In a dreamy gallery environment turned upside down, carpeted with a blue sky dotted by puffy clouds and decked with freeway intersections on the ceiling, Belgian surrealist Ren? Magritte’s work is playfully featured in a current exhibit that looks at the pop-culture icon’s impact on American and European post-war artists.
As visitors enter the exhibit at the Los Angeles County Museum of Art, they are greeted by security guards wearing black bowler hats and proceed to walk through a tall ghostly silhouette cutout in the doorway leading into the gallery. The show’s interior, a playful mix of Magritte-like dreamscape and post-modern art installation, was designed by Los Angeles-based artist John Baldessari, who also has two works featured in the show.
“Magritte and Contemporary Art: The Treachery of Images” includes 68 works by Magritte and an equal number of works by 31 contemporary artists, cleverly juxtaposed against Magritte to illuminate lines of influence.
The exhibit is not intended to be a Magritte retrospective, which there have been numerous examples of, but instead a fresh look at Magritte’s work in conjunction with contemporary artists who were inspired by him, according to Stephanie Barron, senior curator at LACMA. Barron created the show together with Michel Draguet, director of the Mus?es Royaux des Beaux-Arts de Belgique in Belgium, in cooperation with the Magritte Foundation.
The unique exhibit, which does not travel, takes a first look at the artist’s influence on a diverse group of contemporary artists from pop artists Andy Warhol and Ed Ruscha to avant-garde artist Jeff Koons and neo-Dadaist Jasper Johns.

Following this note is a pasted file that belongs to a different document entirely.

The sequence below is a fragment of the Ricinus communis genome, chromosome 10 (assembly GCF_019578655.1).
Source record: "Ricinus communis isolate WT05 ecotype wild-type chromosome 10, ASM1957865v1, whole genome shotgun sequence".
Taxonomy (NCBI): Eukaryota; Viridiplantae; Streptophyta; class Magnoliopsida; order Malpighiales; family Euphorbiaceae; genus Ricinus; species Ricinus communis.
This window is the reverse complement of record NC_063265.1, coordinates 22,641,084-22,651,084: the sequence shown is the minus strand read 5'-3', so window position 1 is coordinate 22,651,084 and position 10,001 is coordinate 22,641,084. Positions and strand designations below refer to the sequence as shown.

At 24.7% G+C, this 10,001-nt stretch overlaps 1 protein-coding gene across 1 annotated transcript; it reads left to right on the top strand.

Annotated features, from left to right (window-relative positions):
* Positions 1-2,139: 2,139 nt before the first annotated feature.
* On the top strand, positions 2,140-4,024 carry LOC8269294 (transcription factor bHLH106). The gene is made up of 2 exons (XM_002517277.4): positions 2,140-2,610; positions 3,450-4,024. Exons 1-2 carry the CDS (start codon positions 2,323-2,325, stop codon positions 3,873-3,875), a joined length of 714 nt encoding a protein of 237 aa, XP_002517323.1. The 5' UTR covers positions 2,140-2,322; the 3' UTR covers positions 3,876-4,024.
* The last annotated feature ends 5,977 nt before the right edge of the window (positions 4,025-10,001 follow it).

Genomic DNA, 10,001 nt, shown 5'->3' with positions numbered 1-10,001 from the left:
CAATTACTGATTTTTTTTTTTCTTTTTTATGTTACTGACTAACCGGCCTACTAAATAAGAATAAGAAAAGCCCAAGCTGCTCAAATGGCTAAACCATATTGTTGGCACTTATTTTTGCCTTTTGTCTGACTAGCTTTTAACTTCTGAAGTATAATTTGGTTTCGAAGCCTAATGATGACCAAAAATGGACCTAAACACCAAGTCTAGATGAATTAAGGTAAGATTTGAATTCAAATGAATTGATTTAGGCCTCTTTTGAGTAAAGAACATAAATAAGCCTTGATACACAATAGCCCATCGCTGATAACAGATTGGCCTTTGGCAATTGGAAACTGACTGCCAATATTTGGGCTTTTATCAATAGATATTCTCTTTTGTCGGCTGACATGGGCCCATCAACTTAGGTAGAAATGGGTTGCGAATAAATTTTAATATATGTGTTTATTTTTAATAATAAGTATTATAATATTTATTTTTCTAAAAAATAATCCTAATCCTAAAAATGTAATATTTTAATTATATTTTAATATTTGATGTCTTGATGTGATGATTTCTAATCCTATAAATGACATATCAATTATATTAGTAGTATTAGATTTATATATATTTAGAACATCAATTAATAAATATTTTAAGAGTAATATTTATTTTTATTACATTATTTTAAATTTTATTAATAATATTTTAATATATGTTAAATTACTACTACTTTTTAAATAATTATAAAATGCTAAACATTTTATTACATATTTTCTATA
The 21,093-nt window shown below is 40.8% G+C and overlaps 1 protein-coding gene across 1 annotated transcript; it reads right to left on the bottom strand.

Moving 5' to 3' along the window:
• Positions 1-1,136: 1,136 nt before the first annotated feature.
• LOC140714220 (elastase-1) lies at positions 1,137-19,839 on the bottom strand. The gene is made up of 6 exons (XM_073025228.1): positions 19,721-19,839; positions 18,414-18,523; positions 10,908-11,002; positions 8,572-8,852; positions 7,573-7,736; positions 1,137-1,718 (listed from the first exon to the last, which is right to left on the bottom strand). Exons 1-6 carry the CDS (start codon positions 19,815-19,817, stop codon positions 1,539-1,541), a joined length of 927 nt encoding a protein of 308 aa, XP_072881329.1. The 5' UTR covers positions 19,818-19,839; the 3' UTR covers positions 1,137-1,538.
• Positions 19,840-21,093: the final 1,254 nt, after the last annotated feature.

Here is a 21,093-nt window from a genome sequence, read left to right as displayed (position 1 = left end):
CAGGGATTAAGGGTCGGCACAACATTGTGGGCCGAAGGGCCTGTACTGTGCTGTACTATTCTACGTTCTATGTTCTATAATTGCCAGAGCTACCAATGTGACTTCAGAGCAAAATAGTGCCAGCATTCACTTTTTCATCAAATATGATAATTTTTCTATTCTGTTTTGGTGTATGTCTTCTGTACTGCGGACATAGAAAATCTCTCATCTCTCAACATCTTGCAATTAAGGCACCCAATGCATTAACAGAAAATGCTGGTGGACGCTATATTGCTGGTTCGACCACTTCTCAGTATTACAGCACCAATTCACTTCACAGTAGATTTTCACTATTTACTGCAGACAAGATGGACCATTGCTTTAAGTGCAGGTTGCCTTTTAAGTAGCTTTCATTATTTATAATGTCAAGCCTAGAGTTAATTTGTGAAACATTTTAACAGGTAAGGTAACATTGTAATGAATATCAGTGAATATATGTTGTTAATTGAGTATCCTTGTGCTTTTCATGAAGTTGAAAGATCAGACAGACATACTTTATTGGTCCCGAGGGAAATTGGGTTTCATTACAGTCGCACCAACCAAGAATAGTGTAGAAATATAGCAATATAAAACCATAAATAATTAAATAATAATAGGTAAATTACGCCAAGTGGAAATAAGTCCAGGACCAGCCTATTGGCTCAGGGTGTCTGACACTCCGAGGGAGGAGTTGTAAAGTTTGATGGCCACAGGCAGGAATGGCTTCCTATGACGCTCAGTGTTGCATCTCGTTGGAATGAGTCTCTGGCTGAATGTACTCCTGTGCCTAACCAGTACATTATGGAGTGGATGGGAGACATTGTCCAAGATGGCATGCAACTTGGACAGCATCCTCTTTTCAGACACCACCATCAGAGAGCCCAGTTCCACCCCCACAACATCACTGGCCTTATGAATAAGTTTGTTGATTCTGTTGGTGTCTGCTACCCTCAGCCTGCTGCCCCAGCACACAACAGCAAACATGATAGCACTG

“I tried to think as Magritte might,” said Baldessari, a conceptual artist who teaches at UCLA and was chosen to design the exhibit because of his combined playfulness and seriousness. “I think this is something (Magritte) would have done, or agreed with.”
The exhibition was named after Magritte’s most famous work, which is also the centerpiece in the show. In the famous 1929 painting of a pipe accompanied by “Ceci n’est pas une pipe,” a phrase in French meaning “This is not a pipe,” Magritte showed the inherent fallacy of assigning names to objects. Combining random words with images was a common theme in Magritte’s work. He created conscious contradictions to question the pre-assumption that words which are used to name things actually correspond with the object itself.
“I can never decide what is more important, a word or an image,” said Baldessari, who said that designing the show was a challenge, because he wanted to emphasize the work of the Magritte without taking center stage himself.
“Artists have some of the greatest insights into art,” said Michael Govan, director and CEO of LACMA.
Magritte, who died in 1968, was one of the most memorable members of the surrealist movement during and beyond the Interwar period and his easily recognizable style has permeated such pop culture domains as music, advertising, cartoons and film.
The surrealist qualities in Magritte’s work derive from his warping of scale, time and space. While painting in a convincing style, Magritte lends imagery from the unconscious, an apparent influence of psychoanalysis, and from his own bourgeois society. Magritte was known as a businessman who always wore a three-piece suit and approached painting like a business operation.
“Magritte was a total bourgeois on the outside,” Draguet said. “(But) he was a total anarchist on the inside.”
The show, which opened Nov. 19, will be up through March 4, 2007 and is specially ticketed. Weekday tickets are $17 for adults and $14 for students and seniors. On weekends, tickets are $20 for adults and $17 for seniors and students. Admission is free for children 17 and under. For an extra $4-7, visitors can take a headset audio tour narrated by Pierce Brosnan, featuring interviews with some of the artists.